Introducing Game Theory: A Graphic Guide by Ivan Pastine
My rating: 5 of 5 stars
This book is meant to provide a non-mathematical introduction to the basics of game theory, using examples that make the subject readily intuitively grasped. With this objective in mind, the book does a great job. Game Theory is an interdisciplinary subject that seeks to explain behavior in strategic games, a strategic game is one in which all players make decisions that can influence the outcome of the game. Let’s clarify, using a literal “game.” In chess, it’s meaningless to ask what the best move is without considering what the opponent has done and is likely to do – i.e. one’s best move must always take into account what the other player has done. This is in contrast to games of skill or chance (like a running race or roulette, respectively,) in which one doesn’t really need to respond / adapt to what the opponent has done (or will do) in order to win.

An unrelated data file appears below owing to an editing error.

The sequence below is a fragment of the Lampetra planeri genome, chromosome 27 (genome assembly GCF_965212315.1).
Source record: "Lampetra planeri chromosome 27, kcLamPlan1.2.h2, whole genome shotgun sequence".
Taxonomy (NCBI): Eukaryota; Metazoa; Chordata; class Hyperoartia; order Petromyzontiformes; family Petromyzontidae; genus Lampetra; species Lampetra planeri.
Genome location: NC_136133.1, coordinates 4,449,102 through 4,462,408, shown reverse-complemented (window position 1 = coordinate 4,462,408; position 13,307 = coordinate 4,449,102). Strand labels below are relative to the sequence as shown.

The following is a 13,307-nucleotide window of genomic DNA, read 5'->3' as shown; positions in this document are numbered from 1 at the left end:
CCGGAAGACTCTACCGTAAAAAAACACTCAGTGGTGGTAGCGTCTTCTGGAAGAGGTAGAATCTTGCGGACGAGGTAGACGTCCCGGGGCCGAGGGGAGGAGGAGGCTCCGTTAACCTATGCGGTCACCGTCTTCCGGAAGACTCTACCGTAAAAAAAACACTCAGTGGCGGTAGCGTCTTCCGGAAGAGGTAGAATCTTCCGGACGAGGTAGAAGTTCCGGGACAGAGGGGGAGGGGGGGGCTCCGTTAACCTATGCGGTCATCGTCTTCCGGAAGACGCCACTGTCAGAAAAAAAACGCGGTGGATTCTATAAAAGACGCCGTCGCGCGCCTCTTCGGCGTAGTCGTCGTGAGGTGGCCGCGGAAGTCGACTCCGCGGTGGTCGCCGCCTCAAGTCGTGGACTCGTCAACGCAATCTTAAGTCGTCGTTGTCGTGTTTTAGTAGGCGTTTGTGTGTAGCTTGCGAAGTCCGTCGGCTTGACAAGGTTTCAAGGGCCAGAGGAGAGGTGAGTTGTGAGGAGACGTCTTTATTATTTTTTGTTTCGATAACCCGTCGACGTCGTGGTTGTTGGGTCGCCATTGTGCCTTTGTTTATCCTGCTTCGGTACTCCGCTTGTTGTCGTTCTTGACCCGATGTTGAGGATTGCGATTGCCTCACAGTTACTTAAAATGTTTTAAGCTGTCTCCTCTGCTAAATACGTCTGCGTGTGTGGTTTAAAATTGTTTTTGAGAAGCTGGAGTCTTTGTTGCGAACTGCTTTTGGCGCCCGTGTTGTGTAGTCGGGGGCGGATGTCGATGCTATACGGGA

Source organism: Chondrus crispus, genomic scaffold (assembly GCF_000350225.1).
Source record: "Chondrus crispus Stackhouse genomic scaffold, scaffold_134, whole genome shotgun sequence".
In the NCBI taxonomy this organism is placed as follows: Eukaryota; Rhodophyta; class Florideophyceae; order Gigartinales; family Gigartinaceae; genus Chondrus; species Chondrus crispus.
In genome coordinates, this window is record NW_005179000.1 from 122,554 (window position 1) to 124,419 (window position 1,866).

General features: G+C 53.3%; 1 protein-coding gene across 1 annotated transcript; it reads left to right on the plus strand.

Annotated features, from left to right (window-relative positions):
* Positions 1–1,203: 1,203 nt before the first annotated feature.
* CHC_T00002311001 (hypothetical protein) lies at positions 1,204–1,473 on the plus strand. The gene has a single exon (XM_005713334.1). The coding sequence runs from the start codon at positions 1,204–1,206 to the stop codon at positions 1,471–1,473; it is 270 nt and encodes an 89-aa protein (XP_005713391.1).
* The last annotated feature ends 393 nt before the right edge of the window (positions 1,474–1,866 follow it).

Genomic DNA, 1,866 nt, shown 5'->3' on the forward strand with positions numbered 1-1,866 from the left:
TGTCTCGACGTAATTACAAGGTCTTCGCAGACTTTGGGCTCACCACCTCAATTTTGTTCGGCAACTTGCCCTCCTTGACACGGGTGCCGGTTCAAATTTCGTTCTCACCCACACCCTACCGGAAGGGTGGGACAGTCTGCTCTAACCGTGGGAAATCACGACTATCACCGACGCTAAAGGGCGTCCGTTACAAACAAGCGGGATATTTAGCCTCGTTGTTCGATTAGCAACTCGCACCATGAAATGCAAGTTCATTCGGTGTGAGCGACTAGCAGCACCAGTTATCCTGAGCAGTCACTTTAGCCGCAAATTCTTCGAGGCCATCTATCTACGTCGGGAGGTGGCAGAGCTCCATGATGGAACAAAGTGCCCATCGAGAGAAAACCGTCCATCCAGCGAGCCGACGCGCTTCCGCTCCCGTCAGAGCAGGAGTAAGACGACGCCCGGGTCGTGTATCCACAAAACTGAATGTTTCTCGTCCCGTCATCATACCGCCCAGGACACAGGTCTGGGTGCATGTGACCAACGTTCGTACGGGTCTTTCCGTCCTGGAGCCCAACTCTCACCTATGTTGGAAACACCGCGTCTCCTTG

The reason I mention using an example that is literally a game is that Game Theory is used in a wide variety of domains, from military to business strategy, most of which don’t involve “games” in the common use of that word. The book draws from many disciplines, usually the ones where the concept at hand was initially developed – e.g. nuclear weapons strategy or marketing. While the book is a bit more heavily loaded with examples from the business world, it doesn’t ignore contributions from other sectors. Many of the games discussed will be familiar to the general reader at some level from the outset (e.g. the Prisoner’s Dilemma, Chicken, Battle of the Sexes, etc.) but one should finish reading with a better understanding of ideas like payoffs, equilibria, efficiency, sequential play (v simultaneous,) and coordination – all of which are crucial to applied strategic decision-making.
If you are interested in a starter book about strategic decision-making, this one is worth reading.
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